“Vannie, keep up the fight,” were the late right-wing Liberal senator Jim Molan’s last words to then Liberal senator David Van before Molan’s death in 2022.
Molan, a former ADF major general, gave him the verbal stiffener when leaving a meeting of the Coalition defence committee, chaired by Van, who recounted it in his condolence speech on Molan’s death.
One of the things he admired most about Molan, Van told parliament, was “his commitment to his values”. Upon entering the Senate in 2018, Molan was busted by The Sydney Morning Herald for having previously posted “offensive, right-wing propaganda videos from an extremist, anti-Muslim right-wing group” on his Facebook page.
“Vannie”, in any case, didn’t manage to “keep up the fight”. He proved a disconcerted foe when faced with a genuine warrior in the person of independent Senator Lidia Thorpe.
The showdown happened while Van was mid speech in the Senate on June 14.
The Coalition had been pounding Finance Minister Katy Gallagher for days with questions about foreknowledge of former Liberal staffer Brittany Higgins’ planned media disclosure of her alleged rape by then colleague Bruce Lehrmann. (Lehrmann denies the charge and court proceedings against him did not proceed because of juror misconduct during the trial.)
In the reality field distortion that constitutes daily life in the Coalition, Opposition Leader Peter Dutton figured it was smart politics to try to make Gallagher look like the bad guy in the story of one Liberal staffer allegedly raping another on the couch of their Liberal cabinet minister’s office a short distance from then Liberal prime minister Scott Morrison’s office.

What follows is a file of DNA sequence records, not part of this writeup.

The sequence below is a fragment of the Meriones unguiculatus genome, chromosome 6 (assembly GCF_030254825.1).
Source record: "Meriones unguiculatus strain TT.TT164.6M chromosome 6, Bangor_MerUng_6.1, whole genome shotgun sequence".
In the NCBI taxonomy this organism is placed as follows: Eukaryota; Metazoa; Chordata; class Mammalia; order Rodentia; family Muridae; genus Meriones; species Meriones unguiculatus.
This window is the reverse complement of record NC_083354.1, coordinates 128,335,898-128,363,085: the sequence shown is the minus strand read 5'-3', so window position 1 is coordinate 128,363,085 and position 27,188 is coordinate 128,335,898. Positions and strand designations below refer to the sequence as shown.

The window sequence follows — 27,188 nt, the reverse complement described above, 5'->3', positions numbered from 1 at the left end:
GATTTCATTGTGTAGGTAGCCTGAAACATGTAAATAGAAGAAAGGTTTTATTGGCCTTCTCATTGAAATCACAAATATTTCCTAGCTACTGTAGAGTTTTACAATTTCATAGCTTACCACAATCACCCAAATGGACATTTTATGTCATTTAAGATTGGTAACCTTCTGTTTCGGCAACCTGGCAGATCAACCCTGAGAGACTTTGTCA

This was Dutton’s big move, four years after the alleged event and two years after it came to public notice – now, during a cost-of-living crisis, burgeoning homelessness and likely further interest rate rises.
What was Dutton thinking? Had he dozed through the genderquake 2022 election where female Liberal voter disgust at the Coalition’s appalling gender politics saw them desert in numbers so large the Libs’ blue-ribbon metropolitan seats were stripped from them by centrist female independents? Has the federal Liberal Party secretariat kept from Dutton polling showing that not only have the women voters who deserted the Coalition under Morrison stayed away, but even more have deserted since?
Regardless, Dutton could have read, the very morning of Van’s speech, the Resolve poll published in the Nine papers showing fewer than three in 10 women (29 per cent) would have voted for the Coalition had an election been held in June – a repudiation that would have made Liberal Party founder Robert Menzies’ ashes re-combust in Melbourne General Cemetery. (A gender split with women favouring the Liberals over Labor was the backbone of Menzies’ seven election wins from 1949.)